- 8,99 €
Description de l’éditeur
Finding the perfect house is never easy. Rebuilding one from a crumbling pile—to say nothing of making it into a home—is even harder.
With their infant son in tow, David Giffels and his wife comb the environs of Akron, Ohio, in search of just the right house for their burgeoning family. Running through David's head the whole time are the lyrics of a Replacements song, ". . . Look me in the eye, then tell me that I'm satisfied," and it gives all the more purpose to their quest. But nothing seems right . . . until they spot a beautiful, decaying Gilded Age mansion. A former rubber industry executive's domain, the once grand residence lacks functional plumbing and electricity, leaks rain like a cartoon shack, and is infested with all manner of wildlife. But for a young man at a coming-of-age crossroads—"suspended between a perpetual youth and an inevitable adulthood"—the challenge is exactly the allure.
All the Way Home follows Giffels's funny, poignant, and confounding journey as he and his wife and a colorful collection of helpers turn a money pit into a house that will complete their family. Nothing could prepare them for a home restoration epic that includes evicting squatters (both four- and two-legged), battling an invading wisteria vine, hunting a ghost, and discovering thousands of dollars in hidden Depression-era cash. But the story's heart lies deeper, in an unexpected series of personal hardships that call into question what "home" really means, and what it means to grow up.
Written with the humor and insight of Bill Bryson and John Grogan, All the Way Home is the engaging tale of a young father's struggle to restore a house and find his way . . . without losing himself.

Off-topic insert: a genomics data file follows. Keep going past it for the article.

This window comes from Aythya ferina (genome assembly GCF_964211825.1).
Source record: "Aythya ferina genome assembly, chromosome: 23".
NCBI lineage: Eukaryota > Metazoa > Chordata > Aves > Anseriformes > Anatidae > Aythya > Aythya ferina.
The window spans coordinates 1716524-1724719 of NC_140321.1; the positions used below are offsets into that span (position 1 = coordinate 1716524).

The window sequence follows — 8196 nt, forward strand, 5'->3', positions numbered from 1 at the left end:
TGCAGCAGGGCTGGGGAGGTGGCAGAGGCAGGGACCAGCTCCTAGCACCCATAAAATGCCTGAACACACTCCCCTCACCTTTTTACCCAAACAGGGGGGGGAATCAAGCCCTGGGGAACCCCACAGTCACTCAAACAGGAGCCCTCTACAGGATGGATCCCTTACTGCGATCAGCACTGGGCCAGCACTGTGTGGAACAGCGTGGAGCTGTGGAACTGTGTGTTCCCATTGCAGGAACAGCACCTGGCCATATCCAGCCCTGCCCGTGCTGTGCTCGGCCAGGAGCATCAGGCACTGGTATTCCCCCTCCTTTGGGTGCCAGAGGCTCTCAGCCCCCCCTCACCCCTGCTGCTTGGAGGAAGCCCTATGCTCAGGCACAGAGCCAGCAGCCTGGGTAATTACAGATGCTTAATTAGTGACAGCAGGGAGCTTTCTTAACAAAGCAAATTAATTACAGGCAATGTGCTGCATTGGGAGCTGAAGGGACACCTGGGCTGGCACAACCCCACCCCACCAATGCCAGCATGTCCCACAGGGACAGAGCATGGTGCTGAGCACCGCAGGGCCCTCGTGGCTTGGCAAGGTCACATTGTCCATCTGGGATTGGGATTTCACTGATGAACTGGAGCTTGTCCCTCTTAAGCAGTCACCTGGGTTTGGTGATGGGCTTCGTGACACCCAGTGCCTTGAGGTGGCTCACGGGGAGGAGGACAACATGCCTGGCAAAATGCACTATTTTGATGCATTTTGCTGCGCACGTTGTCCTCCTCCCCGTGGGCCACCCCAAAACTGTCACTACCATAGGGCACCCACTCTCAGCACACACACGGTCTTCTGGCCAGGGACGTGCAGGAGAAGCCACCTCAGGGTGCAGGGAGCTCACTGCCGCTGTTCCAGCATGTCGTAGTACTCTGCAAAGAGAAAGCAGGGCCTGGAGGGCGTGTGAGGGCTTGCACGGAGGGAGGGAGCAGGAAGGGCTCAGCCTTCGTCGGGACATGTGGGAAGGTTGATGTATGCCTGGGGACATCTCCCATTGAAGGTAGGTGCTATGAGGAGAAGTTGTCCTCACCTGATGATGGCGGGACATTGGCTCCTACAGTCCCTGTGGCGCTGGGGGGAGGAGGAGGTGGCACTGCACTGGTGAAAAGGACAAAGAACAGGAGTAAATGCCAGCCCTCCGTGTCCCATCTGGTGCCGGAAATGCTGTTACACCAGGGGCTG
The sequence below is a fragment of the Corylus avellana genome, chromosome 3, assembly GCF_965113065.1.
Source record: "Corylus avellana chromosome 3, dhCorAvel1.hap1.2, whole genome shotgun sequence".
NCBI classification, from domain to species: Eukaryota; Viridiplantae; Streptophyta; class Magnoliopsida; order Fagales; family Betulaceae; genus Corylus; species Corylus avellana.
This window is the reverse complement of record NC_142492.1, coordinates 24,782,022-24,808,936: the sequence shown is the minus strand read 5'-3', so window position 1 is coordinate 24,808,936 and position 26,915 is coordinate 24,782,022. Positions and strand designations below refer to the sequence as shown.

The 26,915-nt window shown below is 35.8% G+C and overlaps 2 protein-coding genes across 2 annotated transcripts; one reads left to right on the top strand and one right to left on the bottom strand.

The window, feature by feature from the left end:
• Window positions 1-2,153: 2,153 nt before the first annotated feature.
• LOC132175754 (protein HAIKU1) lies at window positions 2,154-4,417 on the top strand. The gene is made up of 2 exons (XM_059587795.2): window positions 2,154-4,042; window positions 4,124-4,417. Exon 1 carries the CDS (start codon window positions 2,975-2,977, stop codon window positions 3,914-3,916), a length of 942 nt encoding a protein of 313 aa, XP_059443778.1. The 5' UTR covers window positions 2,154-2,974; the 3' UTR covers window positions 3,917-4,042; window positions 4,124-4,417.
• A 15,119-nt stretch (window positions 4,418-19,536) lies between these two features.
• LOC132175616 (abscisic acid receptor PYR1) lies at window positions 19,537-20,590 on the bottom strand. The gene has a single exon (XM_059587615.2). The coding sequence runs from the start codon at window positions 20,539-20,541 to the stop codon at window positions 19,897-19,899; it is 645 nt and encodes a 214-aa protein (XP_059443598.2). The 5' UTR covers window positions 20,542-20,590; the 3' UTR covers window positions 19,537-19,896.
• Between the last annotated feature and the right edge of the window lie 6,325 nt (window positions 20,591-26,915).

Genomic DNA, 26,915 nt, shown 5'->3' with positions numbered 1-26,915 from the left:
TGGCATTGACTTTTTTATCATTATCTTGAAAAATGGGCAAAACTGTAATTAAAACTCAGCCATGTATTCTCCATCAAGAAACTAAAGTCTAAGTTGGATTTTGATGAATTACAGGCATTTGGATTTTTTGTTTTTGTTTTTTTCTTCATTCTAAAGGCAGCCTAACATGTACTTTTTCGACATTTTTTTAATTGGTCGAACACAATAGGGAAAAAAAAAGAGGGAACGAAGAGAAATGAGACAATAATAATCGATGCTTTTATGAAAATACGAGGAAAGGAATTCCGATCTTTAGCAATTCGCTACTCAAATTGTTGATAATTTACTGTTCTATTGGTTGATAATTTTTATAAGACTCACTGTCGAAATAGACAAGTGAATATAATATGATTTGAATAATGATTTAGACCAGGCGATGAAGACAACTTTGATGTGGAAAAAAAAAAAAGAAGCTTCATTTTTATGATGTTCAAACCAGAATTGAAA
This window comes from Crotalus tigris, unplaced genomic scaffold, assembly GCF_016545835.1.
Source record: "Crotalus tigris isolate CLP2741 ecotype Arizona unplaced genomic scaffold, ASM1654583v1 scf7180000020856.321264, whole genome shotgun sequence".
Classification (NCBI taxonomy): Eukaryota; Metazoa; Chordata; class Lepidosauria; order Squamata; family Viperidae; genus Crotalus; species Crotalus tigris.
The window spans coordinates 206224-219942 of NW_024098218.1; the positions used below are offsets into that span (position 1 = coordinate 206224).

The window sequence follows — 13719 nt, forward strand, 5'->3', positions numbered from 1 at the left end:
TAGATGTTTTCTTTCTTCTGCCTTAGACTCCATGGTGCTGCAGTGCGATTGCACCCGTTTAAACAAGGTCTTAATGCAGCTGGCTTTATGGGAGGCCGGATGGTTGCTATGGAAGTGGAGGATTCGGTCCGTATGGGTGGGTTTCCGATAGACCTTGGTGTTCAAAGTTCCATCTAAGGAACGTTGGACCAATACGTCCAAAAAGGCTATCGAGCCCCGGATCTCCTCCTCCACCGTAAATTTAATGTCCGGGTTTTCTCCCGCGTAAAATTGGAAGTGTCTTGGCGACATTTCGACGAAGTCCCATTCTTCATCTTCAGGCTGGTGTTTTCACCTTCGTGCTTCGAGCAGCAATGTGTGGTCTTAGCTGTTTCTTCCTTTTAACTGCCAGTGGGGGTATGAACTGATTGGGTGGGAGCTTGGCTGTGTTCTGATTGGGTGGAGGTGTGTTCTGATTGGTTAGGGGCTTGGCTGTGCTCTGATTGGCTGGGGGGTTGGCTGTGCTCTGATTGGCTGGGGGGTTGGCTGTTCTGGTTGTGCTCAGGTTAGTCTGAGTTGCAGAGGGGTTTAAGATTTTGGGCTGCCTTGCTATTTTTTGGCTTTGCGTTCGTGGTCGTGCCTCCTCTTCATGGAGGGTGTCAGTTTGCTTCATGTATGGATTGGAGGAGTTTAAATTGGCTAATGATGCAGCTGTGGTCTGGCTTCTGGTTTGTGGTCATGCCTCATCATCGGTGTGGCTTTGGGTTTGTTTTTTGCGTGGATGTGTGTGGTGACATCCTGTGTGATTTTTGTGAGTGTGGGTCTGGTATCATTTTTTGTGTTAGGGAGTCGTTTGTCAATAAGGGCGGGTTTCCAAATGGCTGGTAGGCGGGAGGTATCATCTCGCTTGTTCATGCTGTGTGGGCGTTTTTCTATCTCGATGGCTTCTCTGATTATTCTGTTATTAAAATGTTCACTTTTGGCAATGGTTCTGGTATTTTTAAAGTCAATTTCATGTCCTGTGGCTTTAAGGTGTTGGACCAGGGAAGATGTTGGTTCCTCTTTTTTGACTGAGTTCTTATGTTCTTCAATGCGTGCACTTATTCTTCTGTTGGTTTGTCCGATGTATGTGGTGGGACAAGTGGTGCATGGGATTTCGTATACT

This Old House meets The Money Pit in journalist Giffels's search for an affordable home. The Giffels family settles on a run-down, soon to be condemned early 20th-century mansion, but when he arrives at the mansion to begin his work aided eventually by scores of workers he finds leaks in several areas of the roof, crumbling brick, dry-rotted wood, warped floors, vermin droppings and nests, as well as a beautiful old staircase, a fireplace in the bedroom and gorgeous brass hinges and other fixtures. Convinced that he can recover the former glory of this house with a little elbow grease and perseverance, Giffels sets out on his mission fueled by the strains of R.E.M. and the Clash to renovate the house one room at a time. Giffels fights a losing battle as he seeks to remove squirrels, mice and a raccoon from his abode his attempt to scare away squirrels from the attic by using an electric guitar is especially amusing and he discovers that every victory carries with it a failure somewhere else. Sometimes humorous, Giffels's memoir comments sadly on one man's stubbornness and selfishness (even his wife's miscarriages don't stop him from his work) in his quest to make a house a home.